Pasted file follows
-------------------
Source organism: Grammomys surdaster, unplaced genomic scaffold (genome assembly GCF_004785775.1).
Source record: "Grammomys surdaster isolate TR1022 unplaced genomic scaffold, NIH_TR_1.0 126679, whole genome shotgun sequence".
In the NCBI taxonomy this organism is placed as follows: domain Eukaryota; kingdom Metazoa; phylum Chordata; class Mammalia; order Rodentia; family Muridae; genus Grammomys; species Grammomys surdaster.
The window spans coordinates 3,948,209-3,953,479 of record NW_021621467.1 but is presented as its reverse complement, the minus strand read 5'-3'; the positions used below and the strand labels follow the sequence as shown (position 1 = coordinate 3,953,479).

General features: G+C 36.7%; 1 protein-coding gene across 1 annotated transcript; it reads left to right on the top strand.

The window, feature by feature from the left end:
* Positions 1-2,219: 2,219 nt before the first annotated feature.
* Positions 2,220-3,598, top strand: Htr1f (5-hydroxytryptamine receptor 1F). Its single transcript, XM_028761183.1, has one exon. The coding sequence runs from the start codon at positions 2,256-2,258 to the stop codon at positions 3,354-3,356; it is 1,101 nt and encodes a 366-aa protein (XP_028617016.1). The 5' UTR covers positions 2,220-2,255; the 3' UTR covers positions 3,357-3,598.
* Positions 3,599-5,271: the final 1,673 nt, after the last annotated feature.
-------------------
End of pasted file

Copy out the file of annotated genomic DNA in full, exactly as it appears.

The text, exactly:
Source organism: Grammomys surdaster, unplaced genomic scaffold (genome assembly GCF_004785775.1).
Source record: "Grammomys surdaster isolate TR1022 unplaced genomic scaffold, NIH_TR_1.0 126679, whole genome shotgun sequence".
In the NCBI taxonomy this organism is placed as follows: domain Eukaryota; kingdom Metazoa; phylum Chordata; class Mammalia; order Rodentia; family Muridae; genus Grammomys; species Grammomys surdaster.
The window spans coordinates 3,948,209-3,953,479 of record NW_021621467.1 but is presented as its reverse complement, the minus strand read 5'-3'; the positions used below and the strand labels follow the sequence as shown (position 1 = coordinate 3,953,479).

General features: G+C 36.7%; 1 protein-coding gene across 1 annotated transcript; it reads left to right on the top strand.

The window, feature by feature from the left end:
* Positions 1-2,219: 2,219 nt before the first annotated feature.
* Positions 2,220-3,598, top strand: Htr1f (5-hydroxytryptamine receptor 1F). Its single transcript, XM_028761183.1, has one exon. The coding sequence runs from the start codon at positions 2,256-2,258 to the stop codon at positions 3,354-3,356; it is 1,101 nt and encodes a 366-aa protein (XP_028617016.1). The 5' UTR covers positions 2,220-2,255; the 3' UTR covers positions 3,357-3,598.
* Positions 3,599-5,271: the final 1,673 nt, after the last annotated feature.